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Colloidal Gold electron microscope

wallpapers News 2021-12-30
Colloidal gold and various derivatives have long been the most widely used antigen tags in electron microscopy. Colloidal gold particles can be attached to many traditional biological probes, such as antibodies, lectins, superantigens, glycans, nucleic acids, and receptors. Particles of different sizes are easily distinguished in electron micrographs, allowing multiple labeling experiments to be performed simultaneously
In addition to biological probes, gold nanoparticles can be transferred to a variety of mineral substrates, such as mica, monocrystalline silicon, and atomic plane gold (III), for observation under atomic force microscopy (AFM)
Colloidal Gold drug delivery system
Colloidal Gold nanoparticles can be used to optimize the biological distribution of drugs in diseased organs, tissues, or cells to improve and target drug delivery. Nanoparticle-mediated drug delivery is feasible only if drug distribution is inadequate. These cases include unstable drug targeting (proteins, siRNA, DNA), delivery to difficult sites (brain, retina, tumors, organelles), and drugs with serious side effects (e.g., anticancer drugs). The performance of nanoparticles depends on particle size and surface function. In addition, drug release and particle disintegration can vary from system to system (e.g., ph-sensitive biodegradable polymers). The optimal nano delivery system ensures the correct time and duration of the active drug at the site of action at concentrations higher than the minimum effective concentration (MEC) and lower than the minimum toxic concentration (MTC)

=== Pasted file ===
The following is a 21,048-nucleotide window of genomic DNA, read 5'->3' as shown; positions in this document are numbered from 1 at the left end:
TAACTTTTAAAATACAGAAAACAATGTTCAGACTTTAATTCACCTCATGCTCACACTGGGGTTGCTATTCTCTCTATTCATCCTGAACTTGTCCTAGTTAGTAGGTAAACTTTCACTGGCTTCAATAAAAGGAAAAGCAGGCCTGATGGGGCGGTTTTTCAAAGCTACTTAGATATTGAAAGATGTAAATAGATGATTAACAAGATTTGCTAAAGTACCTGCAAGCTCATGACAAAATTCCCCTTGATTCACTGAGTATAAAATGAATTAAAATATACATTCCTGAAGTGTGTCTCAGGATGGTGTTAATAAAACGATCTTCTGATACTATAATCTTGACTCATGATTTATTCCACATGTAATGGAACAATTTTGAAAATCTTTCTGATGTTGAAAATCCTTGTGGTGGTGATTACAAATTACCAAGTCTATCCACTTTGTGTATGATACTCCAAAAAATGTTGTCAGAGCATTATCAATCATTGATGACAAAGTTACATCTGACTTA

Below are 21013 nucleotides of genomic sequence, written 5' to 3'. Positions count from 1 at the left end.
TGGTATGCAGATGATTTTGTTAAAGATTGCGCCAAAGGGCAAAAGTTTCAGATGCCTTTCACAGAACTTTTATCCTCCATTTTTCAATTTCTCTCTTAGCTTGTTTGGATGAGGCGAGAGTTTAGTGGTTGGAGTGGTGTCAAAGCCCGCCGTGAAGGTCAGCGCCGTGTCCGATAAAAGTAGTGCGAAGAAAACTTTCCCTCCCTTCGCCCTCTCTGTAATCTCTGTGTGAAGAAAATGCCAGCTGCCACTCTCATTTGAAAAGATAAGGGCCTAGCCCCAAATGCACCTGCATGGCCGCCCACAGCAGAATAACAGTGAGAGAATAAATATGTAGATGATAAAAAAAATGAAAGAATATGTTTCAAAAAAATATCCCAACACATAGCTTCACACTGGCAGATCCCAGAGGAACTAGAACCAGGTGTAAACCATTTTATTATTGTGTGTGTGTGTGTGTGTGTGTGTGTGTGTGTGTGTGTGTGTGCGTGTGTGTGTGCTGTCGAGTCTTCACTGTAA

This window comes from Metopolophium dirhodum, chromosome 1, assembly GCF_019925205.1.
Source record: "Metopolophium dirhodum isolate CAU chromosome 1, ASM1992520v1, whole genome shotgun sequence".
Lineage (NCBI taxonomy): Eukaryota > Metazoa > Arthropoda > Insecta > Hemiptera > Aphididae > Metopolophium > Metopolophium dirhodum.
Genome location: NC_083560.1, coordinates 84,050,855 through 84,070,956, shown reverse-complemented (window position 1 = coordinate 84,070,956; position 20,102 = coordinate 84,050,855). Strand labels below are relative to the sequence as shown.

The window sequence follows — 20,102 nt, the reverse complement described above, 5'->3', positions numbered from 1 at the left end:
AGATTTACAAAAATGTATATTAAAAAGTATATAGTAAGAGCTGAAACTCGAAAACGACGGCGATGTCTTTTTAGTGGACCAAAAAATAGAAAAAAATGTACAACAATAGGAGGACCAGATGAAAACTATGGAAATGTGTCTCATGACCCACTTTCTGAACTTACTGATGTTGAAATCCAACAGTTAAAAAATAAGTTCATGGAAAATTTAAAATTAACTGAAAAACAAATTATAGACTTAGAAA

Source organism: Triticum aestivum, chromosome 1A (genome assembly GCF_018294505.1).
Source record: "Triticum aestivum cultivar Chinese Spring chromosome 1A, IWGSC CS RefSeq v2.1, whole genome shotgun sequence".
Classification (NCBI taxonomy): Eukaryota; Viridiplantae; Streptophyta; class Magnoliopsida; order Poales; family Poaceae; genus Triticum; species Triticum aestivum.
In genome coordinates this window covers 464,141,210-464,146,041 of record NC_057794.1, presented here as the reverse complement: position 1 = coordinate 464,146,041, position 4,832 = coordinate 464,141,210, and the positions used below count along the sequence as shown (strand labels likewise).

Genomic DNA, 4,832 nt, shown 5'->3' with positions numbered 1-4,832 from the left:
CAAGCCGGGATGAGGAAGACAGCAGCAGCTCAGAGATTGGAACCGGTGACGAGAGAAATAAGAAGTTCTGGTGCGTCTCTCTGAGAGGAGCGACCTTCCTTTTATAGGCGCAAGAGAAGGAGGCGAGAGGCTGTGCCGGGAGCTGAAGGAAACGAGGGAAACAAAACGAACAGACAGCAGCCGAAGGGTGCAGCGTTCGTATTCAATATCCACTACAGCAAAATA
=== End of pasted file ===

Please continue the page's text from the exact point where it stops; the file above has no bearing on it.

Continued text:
Gold nanoparticles are being investigated as a carrier for drugs such as paclitaxel. The use of hydrophobic drugs requires molecular encapsulation, and nanoparticles are particularly effective in avoiding the reticuloendothelial system.
Colloidal Gold tumor detection
In cancer research, colloidal gold can be used to target tumors and provide in vivo surface-enhanced Raman spectroscopy (SERS) detection. The gold nanoparticles are surrounded by A Raman detector that emits 200 times more light than quanta. It was found that the Raman records were stable when the nanoparticles were coated with mercapto-modified polyethylene glycol. This allows compatibility and internal circulation. To specifically target tumor cells, polyethoxylated gold particles bind to antibodies (or antibody fragments, such as single-chain antibodies) to antagonize epidermal growth factor receptors, which are sometimes overexpressed in certain types of tumor cells. Using SERS, these peg gold nanoparticles were able to detect the location of tumors
Gold nanoparticles accumulate in tumors due to leakage of tumor vascular systems and can be used as contrast agents for enhanced imaging. Skin cancer detection in mouse models using a short pulse laser in a time-resolved optical tomography system. The results show that intravenous injection of spherical gold nanoparticles can widen the time profile of the reflected light signal and enhance the contrast between the surrounding normal tissue and the tumor

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